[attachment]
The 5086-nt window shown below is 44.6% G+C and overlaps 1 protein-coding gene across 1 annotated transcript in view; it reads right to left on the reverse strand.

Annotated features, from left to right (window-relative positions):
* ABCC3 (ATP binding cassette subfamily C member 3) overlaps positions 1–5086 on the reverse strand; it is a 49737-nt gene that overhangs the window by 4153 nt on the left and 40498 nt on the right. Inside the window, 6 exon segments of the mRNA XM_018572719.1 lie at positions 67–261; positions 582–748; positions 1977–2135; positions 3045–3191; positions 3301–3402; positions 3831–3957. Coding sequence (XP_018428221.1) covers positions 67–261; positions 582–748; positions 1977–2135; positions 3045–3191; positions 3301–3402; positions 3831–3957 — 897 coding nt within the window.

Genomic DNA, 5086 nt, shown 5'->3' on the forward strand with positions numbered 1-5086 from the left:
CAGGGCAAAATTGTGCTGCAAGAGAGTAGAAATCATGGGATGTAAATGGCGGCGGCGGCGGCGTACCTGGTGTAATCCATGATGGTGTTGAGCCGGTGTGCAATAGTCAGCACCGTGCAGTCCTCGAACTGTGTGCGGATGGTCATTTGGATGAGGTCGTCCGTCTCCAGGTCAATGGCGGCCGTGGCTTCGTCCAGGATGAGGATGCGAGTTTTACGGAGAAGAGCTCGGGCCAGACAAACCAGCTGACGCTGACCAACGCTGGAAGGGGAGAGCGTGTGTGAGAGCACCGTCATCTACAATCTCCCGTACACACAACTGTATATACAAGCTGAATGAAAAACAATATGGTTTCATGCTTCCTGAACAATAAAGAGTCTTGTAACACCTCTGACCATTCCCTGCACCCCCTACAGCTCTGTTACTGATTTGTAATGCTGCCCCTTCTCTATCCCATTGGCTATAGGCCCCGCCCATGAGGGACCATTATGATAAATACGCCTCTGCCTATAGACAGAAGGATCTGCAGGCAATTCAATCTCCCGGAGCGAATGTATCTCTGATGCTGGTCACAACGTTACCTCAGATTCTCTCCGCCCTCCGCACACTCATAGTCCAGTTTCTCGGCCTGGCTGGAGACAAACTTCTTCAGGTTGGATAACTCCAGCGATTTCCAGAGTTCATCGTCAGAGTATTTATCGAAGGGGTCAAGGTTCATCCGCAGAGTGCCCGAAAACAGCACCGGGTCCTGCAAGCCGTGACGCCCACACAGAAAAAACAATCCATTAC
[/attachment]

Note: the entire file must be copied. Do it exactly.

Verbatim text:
The 5086-nt window shown below is 44.6% G+C and overlaps 1 protein-coding gene across 1 annotated transcript in view; it reads right to left on the reverse strand.

Annotated features, from left to right (window-relative positions):
* ABCC3 (ATP binding cassette subfamily C member 3) overlaps positions 1–5086 on the reverse strand; it is a 49737-nt gene that overhangs the window by 4153 nt on the left and 40498 nt on the right. Inside the window, 6 exon segments of the mRNA XM_018572719.1 lie at positions 67–261; positions 582–748; positions 1977–2135; positions 3045–3191; positions 3301–3402; positions 3831–3957. Coding sequence (XP_018428221.1) covers positions 67–261; positions 582–748; positions 1977–2135; positions 3045–3191; positions 3301–3402; positions 3831–3957 — 897 coding nt within the window.

Genomic DNA, 5086 nt, shown 5'->3' on the forward strand with positions numbered 1-5086 from the left:
CAGGGCAAAATTGTGCTGCAAGAGAGTAGAAATCATGGGATGTAAATGGCGGCGGCGGCGGCGTACCTGGTGTAATCCATGATGGTGTTGAGCCGGTGTGCAATAGTCAGCACCGTGCAGTCCTCGAACTGTGTGCGGATGGTCATTTGGATGAGGTCGTCCGTCTCCAGGTCAATGGCGGCCGTGGCTTCGTCCAGGATGAGGATGCGAGTTTTACGGAGAAGAGCTCGGGCCAGACAAACCAGCTGACGCTGACCAACGCTGGAAGGGGAGAGCGTGTGTGAGAGCACCGTCATCTACAATCTCCCGTACACACAACTGTATATACAAGCTGAATGAAAAACAATATGGTTTCATGCTTCCTGAACAATAAAGAGTCTTGTAACACCTCTGACCATTCCCTGCACCCCCTACAGCTCTGTTACTGATTTGTAATGCTGCCCCTTCTCTATCCCATTGGCTATAGGCCCCGCCCATGAGGGACCATTATGATAAATACGCCTCTGCCTATAGACAGAAGGATCTGCAGGCAATTCAATCTCCCGGAGCGAATGTATCTCTGATGCTGGTCACAACGTTACCTCAGATTCTCTCCGCCCTCCGCACACTCATAGTCCAGTTTCTCGGCCTGGCTGGAGACAAACTTCTTCAGGTTGGATAACTCCAGCGATTTCCAGAGTTCATCGTCAGAGTATTTATCGAAGGGGTCAAGGTTCATCCGCAGAGTGCCCGAAAACAGCACCGGGTCCTGCAAGCCGTGACGCCCACACAGAAAAAACAATCCATTAC